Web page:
Autumn is by far my favourite time of year and with Halloween around the corner, it’s time for the spooky season to begin. Broomsticks at the ready? Leaving behind the classics of Frankenstein, Dracula and The Witches, today I’m going to fly through my atypical Halloween recommendations.
Perfume- The Story of a Murderer by Patrick Suskind
This story follows a young man with an extraordinary sense of smell. Following his gift, he trains as a perfumer in Paris but is not satisfied, his hunger to capture the world in all its scents leads him on his quest to create the ‘ultimate perfume’, the scent of a young virgin. Creepy, haunting, but beautifully written, Perfume is a unique Halloween read.
Get Out directed by Jordan Peele
This horror film follows the African American, Chris and his white girlfriend Rose, as they visit her family out in the country. Suspense filled and subtle, the film questions the legacy of racism in modern America whilst keeping you on the edge of your seat. Peele is a successful director with other horrors such as ‘Us’ to gorge yourself on this Spooktober.
And Then There Were None by Agatha Christie
Chilling nursery rhymes? Murder? An Isolated mansion? Secrets? What more could you want this spooky season? Of course, Christie is a master of mystery but none of her stories are quite so creepy as And Then There Were None. Ten strangers are invited to a remote island by the enigmatic U.N. Owen, who accuses each of hiding something. As the story unfolds, they realise a killer is amongst them as they are gradually found dead. The novel and its accompanying BBC drama are tension filled and perfect for Halloween.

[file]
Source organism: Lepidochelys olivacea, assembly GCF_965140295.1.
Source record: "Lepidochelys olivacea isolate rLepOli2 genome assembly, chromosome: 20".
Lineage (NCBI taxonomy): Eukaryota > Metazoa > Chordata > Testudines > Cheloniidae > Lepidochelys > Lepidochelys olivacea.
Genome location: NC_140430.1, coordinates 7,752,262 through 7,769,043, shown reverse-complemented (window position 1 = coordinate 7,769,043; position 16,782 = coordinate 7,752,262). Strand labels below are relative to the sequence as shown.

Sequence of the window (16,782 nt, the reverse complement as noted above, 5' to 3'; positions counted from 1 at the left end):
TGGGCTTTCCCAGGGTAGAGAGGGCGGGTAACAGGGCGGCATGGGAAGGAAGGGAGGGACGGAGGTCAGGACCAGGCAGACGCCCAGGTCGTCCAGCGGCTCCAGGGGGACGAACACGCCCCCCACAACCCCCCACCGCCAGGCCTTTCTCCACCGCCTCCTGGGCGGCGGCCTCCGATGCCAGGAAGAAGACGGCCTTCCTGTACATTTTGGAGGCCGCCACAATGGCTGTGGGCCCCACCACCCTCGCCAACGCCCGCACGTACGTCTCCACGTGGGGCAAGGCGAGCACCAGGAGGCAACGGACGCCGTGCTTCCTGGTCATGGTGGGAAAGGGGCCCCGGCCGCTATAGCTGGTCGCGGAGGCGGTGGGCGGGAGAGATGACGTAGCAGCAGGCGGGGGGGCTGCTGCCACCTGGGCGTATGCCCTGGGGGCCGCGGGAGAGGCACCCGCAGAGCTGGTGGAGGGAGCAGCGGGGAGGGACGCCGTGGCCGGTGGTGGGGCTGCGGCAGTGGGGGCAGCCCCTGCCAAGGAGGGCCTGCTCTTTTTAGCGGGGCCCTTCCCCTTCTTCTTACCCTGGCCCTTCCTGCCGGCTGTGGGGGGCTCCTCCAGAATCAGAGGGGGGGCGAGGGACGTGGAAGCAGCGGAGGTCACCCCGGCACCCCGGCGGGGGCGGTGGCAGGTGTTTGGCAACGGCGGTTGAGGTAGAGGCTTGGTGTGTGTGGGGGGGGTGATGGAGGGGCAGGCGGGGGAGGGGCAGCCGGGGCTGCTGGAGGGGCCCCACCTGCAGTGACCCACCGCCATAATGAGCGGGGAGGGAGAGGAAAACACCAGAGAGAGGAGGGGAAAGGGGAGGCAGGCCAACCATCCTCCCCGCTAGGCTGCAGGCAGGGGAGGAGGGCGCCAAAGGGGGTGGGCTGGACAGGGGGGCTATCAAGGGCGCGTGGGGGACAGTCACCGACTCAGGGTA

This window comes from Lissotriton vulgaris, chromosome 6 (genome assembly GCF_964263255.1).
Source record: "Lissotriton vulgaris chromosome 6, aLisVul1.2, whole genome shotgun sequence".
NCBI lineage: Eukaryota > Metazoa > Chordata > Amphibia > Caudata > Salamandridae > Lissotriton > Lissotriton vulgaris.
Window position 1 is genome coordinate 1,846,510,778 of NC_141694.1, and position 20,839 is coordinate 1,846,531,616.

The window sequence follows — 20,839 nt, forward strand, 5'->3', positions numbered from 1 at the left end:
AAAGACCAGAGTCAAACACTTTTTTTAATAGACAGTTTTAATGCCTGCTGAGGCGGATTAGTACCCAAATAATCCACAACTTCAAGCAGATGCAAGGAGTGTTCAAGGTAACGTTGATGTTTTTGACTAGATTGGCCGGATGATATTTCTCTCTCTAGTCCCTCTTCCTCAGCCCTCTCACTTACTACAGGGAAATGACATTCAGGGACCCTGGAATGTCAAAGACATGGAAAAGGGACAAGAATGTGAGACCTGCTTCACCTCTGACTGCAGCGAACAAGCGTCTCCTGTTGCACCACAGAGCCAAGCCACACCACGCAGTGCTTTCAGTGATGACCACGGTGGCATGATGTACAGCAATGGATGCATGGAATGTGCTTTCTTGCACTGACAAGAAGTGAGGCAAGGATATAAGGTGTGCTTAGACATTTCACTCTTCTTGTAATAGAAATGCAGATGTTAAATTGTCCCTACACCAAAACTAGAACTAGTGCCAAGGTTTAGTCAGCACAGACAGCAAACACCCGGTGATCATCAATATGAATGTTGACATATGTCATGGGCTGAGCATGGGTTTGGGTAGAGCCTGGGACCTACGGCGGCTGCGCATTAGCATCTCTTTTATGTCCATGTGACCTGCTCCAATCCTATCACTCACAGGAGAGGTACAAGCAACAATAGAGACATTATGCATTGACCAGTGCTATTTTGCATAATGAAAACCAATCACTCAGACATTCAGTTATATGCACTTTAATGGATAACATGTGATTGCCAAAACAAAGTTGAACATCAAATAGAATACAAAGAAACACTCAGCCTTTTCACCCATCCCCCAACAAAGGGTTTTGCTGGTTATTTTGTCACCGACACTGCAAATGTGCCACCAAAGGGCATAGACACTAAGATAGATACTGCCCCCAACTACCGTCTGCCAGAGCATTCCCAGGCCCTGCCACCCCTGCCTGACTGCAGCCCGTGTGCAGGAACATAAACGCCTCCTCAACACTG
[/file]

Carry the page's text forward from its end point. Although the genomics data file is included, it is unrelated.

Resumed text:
Black Mirror created by Charlie Brooker
Available on Netflix, this series tackles the ways in which technology could affect our lives, for better or worse. Chilling in their almost realness, each episode explores a new topic, each horror story feasible in modern life. Amongst the scariest are White Bear (season 2) in which everyone seems to know something the protagonist does not and Play Test (season 3) which follows a video game simulation. The whole series is worth a watch if you want something thought provoking and not too scary.
The Lottery by Shirley Jackson
Shirley Jackson is well known for her ‘haunted mind’ and has produced some of the best known scary stories from The Haunting of Hill House which is now on Netflix to We Have Always Lived in the Castle. However, this short story, The Lottery, chills as it makes readers guess the sombre reason for which the town has gathered. Jackson’s narrative is provocative as it is paralysing in its terrifying reflection on modern society.
Kindred by Octavia E. Butler
Butler is well known for her science fiction novels and this book mingles science fiction and history to create this panic inducing reflection on American heritage. The main character is an African-American woman plummeted back in time to the Antebellum (pre-abolition) South. This story is tension filled, but not for its supernatural aspects. The topics of racism and its heritage in America is very pertinent today, making this a very topical Halloween read.
I hope my recommendations help you get in the mood for this Halloween, but I feel obliged to say that the School of English will not be liable for any nightmares you may suffer!
Wishing you a spooktacular Halloween, – Yzzy (Fourth Year English Literature and Hispanic Studies)